|Publication number||US5679010 A|
|Application number||US 08/571,659|
|Publication date||Oct 21, 1997|
|Filing date||Dec 13, 1995|
|Priority date||Dec 20, 1994|
|Also published as||DE19547451A1, DE19547451B4|
|Publication number||08571659, 571659, US 5679010 A, US 5679010A, US-A-5679010, US5679010 A, US5679010A|
|Inventors||Gheorghe Hotea, Mile Trajkov, Michael Schecker|
|Original Assignee||The Whitaker Corporation|
|Export Citation||BiBTeX, EndNote, RefMan|
|Patent Citations (15), Referenced by (12), Classifications (9), Legal Events (4)|
|External Links: USPTO, USPTO Assignment, Espacenet|
1. Field of the Invention
This invention relates to a terminal for mounting on a printed circuit board (PCB), the terminal having a contact section floatable with respect to the printed circuit board for compensation of misalignment and prevention of relative movement between the contact section and a complementary terminal mated thereto.
2. Description of the Prior Art
In certain printed circuit board (PCB) applications, for example in the automotive industry, it is desirable to have PCB receptacle contacts that have a contact section which is floatable with respect to the PCB. An example of such a PCB is that of an automobile dashboard where components such as the fuel gage, tachometer etc. have pin contacts that are plugged into receptacle contacts mounted on the dashboard PCB for electrical connection to circuit traces thereof. Due to constructional tolerances, and thermal and inertial movements, it is desirable to have the receptacle portion of the PCB contact movable in all directions parallel to the PCB, and in a direction orthogonal thereto. Hereinafter we shall consider that the three degrees of freedom are denoted X, Y and Z, where X and Y are orthogonal with respect to each other but parallel to the plane of the printed circuit board, and Z a direction orthogonal thereto. Floatability in the X, Y directions mainly has the function of adjusting to tolerance mismatch and thermal dilatation between the PCB and the components, and the Z direction floatability mainly has the function of preventing relative movement between the component pin contacts (which are insertable into the receptacle contacts in the Z direction) and the receptacle contact, thus preventing fretting corrosion therebetween, in particular with respect to inertial forces.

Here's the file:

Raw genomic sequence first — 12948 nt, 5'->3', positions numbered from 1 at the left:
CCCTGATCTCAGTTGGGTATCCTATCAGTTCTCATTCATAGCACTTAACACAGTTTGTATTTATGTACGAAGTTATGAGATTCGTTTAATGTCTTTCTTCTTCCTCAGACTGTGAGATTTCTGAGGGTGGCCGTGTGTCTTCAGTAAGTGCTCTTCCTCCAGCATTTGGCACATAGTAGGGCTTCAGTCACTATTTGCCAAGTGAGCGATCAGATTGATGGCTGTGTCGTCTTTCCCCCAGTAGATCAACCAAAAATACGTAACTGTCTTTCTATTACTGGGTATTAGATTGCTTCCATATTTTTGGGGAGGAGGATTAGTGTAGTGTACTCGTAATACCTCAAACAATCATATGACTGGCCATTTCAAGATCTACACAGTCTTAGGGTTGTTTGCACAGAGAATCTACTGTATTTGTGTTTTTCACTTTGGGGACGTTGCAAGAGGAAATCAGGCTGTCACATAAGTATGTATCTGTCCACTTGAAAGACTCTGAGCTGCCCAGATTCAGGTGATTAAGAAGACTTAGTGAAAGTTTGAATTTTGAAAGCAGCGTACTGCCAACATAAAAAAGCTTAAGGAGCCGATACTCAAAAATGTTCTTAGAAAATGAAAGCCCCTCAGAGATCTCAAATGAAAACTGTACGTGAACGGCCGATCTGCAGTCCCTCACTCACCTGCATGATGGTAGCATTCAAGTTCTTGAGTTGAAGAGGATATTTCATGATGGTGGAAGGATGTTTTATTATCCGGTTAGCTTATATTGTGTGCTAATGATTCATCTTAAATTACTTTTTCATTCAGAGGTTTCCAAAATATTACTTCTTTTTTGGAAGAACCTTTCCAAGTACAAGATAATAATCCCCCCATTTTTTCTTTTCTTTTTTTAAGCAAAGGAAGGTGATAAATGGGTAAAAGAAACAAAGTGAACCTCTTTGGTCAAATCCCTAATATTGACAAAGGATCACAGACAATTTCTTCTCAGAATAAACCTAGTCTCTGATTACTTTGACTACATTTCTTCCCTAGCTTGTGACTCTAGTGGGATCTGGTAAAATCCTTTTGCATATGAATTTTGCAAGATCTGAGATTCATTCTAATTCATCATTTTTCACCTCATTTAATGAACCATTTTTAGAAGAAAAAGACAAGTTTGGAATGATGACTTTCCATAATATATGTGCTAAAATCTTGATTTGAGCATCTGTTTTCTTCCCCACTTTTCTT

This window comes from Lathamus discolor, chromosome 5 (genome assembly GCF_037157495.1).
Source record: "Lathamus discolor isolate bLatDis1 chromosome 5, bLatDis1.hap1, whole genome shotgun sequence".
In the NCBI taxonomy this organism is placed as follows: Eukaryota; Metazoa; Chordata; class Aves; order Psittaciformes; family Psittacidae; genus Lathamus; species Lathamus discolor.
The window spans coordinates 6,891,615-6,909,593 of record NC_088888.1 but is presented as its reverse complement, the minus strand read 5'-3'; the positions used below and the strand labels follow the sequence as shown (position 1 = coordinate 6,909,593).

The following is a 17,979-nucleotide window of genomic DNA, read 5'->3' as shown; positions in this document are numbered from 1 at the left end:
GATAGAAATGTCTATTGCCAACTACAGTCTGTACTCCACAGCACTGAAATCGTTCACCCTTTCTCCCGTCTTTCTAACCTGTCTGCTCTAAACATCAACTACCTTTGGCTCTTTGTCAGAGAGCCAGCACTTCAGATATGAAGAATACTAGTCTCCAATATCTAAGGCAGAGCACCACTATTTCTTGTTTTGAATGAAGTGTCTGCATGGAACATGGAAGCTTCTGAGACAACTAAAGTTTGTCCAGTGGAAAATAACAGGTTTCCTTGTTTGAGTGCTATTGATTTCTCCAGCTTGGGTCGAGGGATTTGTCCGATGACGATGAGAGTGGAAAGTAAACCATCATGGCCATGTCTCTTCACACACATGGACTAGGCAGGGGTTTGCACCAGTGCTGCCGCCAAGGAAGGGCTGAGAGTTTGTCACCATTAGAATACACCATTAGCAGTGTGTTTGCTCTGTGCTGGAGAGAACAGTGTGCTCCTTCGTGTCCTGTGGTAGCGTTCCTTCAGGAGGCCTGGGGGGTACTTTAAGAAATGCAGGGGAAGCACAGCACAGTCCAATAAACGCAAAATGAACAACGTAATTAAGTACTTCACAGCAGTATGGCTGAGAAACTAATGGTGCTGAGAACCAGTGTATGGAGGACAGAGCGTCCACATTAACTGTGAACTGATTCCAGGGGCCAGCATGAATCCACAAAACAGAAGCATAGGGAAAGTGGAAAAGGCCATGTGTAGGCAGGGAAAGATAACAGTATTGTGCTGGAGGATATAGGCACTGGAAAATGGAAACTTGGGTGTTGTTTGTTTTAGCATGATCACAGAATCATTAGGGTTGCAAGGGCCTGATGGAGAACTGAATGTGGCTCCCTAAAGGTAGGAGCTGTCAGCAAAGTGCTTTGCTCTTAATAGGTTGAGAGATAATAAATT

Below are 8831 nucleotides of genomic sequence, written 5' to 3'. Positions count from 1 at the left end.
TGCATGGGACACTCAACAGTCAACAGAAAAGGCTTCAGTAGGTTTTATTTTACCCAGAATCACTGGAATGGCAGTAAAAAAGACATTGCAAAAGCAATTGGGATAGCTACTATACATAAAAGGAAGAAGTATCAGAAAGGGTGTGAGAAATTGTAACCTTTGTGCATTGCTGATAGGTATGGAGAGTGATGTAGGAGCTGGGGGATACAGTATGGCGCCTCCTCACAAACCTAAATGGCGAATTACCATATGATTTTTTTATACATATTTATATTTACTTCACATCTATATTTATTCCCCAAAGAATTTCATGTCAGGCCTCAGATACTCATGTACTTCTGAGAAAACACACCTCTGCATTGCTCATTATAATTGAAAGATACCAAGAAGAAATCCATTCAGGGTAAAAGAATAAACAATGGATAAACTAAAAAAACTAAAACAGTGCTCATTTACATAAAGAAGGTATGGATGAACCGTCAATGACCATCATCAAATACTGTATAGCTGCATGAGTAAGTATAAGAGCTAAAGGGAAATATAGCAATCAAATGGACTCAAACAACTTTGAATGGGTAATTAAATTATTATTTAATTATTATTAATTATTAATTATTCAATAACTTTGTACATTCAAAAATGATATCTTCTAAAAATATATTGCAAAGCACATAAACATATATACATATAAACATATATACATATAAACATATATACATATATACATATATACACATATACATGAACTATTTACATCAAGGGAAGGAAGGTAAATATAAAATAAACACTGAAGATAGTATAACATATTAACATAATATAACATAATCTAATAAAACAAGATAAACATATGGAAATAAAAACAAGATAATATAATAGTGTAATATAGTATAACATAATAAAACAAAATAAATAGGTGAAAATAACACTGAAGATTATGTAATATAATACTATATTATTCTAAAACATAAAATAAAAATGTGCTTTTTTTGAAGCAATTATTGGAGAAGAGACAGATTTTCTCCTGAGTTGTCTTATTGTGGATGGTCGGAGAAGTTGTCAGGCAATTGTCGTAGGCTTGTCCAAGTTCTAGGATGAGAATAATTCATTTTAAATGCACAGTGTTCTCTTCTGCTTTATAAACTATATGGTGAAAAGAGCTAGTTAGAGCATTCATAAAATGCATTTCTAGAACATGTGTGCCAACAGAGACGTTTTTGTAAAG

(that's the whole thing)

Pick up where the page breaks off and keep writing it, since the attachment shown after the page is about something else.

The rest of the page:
In certain applications, the required tolerance adjustment in the X, Y direction can be in the order of one or two times the pin contact diameter. There is no satisfactory prior art PCB contact that allows such large tolerance adjustments, whilst nevertheless preventing fretting corrosion and furthermore having a reliable, compact and cost-effective design.
It is therefore an object of this invention to provide a receptacle terminal for mounting on a PCB, the receptacle terminal having a contact section floatable with respect to the PCB, the terminal being reliable, compact and cost-effective.
It is a further object of this invention to provide a floatable receptacle terminal for mounting on a printed circuit board that can tolerate large displacements in any direction in the plane of the printed circuit board, whilst nevertheless reliably preventing fretting corrosion with respect to a pin contact mated therewith.
The objects of this invention have been achieved by providing a receptacle contact comprising a printed circuit board connection section, a receptacle contact section, and a spring section extending therebetween, the spring section comprising a plurality of supple beams stamped and formed from sheet metal that is bent into different planes that comprise the spring beams, there being at least three spring beams that are supple in three different directions respectively to allow floatability in three degrees of freedom.